Practice Area Intentions of Graduates of Colleges of Osteopathic Medicine: What Role Does Debt Play?

Jesse R. Richards, DO; Caleb J. Scheckel, DO; Matt Kunz; Jessica R. Newman, DO; Kenneth G. Poole, MD, MBA; and Lanyu Mi, MS
Notes and Affiliations
Notes and Affiliations

Received: October 27, 2017

Accepted: November 14, 2017

Published: June 1, 2018

J Osteopath Med; 118(6): 384-388

Context: Enrollment in colleges of osteopathic medicine continues to increase, as does the need for physicians practicing in underserved areas. The cost of osteopathic medical education is substantial, with students often incurring debt of $200,000 or more. It is unclear whether practice patterns of new graduates will be affected by debt-to-income ratios.

Objectives: To determine whether the intended practice location of graduates of colleges of osteopathic medicine is associated with medical education debt.

Methods: Using data from the American Association of Colleges of Osteopathic Medicine’s annual survey to graduates of colleges of osteopathic medicine, the authors focused on graduates’ intention to practice in an underserved area, the amount of debt incurred, and plans to enter a loan-repayment program. Survey data from 2007, 2010, 2013, and 2016 were analyzed.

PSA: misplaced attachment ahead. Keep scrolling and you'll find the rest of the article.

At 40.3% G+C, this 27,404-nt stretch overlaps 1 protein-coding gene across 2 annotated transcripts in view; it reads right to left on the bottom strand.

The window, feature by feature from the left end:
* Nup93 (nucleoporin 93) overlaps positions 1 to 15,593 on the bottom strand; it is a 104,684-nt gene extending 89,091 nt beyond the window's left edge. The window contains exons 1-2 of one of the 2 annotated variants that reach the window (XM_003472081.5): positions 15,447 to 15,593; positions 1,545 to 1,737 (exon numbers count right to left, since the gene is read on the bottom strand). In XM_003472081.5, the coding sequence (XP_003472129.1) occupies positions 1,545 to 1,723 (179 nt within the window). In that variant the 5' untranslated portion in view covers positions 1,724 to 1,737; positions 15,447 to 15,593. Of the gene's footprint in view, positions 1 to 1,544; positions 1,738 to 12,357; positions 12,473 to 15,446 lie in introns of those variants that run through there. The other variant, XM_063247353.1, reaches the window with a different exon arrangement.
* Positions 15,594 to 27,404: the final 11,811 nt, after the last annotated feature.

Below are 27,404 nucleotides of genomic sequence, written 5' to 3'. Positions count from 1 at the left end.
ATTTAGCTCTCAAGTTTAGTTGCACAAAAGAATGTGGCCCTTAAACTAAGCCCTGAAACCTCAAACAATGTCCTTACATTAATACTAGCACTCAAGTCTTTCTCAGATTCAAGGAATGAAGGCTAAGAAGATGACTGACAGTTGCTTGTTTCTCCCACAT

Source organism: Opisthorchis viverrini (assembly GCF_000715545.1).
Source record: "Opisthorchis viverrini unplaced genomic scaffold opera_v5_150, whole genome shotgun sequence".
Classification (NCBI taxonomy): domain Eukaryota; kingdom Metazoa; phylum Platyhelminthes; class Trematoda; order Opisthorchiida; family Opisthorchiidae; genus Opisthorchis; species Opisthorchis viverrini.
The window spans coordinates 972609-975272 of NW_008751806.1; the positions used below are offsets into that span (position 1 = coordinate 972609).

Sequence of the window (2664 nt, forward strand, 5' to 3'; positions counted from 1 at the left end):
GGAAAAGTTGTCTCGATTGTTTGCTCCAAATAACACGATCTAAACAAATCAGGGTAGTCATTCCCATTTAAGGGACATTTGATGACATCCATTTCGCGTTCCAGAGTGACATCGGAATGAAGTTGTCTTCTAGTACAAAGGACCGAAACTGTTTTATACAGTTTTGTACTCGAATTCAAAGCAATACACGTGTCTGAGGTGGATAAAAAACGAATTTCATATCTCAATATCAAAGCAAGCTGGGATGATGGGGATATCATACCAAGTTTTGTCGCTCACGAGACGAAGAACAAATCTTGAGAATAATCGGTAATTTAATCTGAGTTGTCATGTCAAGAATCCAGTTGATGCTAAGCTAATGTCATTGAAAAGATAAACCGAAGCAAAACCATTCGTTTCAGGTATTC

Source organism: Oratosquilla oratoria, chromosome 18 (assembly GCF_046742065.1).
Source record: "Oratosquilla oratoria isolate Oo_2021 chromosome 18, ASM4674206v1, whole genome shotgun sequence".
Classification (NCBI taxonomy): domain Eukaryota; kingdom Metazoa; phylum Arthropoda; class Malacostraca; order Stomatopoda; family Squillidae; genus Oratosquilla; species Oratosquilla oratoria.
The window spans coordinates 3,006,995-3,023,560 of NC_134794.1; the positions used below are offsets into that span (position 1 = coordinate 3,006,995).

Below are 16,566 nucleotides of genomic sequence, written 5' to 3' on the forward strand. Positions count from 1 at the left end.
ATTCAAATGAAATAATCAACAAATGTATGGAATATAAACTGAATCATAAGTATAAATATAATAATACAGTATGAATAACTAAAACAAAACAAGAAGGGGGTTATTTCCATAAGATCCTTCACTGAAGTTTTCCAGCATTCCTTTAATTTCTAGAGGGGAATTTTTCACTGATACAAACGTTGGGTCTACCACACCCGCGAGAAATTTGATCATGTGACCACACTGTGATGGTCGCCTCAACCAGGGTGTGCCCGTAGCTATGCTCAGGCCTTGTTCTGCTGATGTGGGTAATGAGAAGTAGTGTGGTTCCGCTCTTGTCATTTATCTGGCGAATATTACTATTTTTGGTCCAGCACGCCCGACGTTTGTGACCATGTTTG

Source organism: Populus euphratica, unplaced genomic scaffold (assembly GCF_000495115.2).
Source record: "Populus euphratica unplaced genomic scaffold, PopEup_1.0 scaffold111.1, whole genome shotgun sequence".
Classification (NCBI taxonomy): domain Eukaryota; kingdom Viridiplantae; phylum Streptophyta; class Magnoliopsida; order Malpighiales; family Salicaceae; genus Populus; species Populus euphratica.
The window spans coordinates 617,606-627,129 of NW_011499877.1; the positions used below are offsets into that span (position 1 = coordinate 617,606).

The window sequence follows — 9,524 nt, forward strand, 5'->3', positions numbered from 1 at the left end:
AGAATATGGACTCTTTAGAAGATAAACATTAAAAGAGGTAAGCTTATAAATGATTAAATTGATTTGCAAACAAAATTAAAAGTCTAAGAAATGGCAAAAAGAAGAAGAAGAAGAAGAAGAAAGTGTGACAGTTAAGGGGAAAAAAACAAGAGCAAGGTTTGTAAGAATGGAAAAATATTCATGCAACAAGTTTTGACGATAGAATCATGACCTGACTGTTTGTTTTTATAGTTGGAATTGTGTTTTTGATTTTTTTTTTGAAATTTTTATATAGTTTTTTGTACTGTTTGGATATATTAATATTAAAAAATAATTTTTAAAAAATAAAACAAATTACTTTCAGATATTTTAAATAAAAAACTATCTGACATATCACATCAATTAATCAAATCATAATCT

Results: From 2007 to 2016, the percentage of graduates who intended to practice in underserved areas increased (27.5% to 35.3%, respectively). Graduates with the most debt intended to practice in underserved areas at a higher percentage than those with the least amount of debt, and they also planned on using loan-repayment programs at a higher rate.

Conclusions: There is a strong association among the intention to practice in an underserved area, high debt load, and intention to use a loan-repayment program. Therefore, the osteopathic medical community should support increased access to loan-repayment programs to help its graduates surmount economic and social barriers to providing care in underserved areas.

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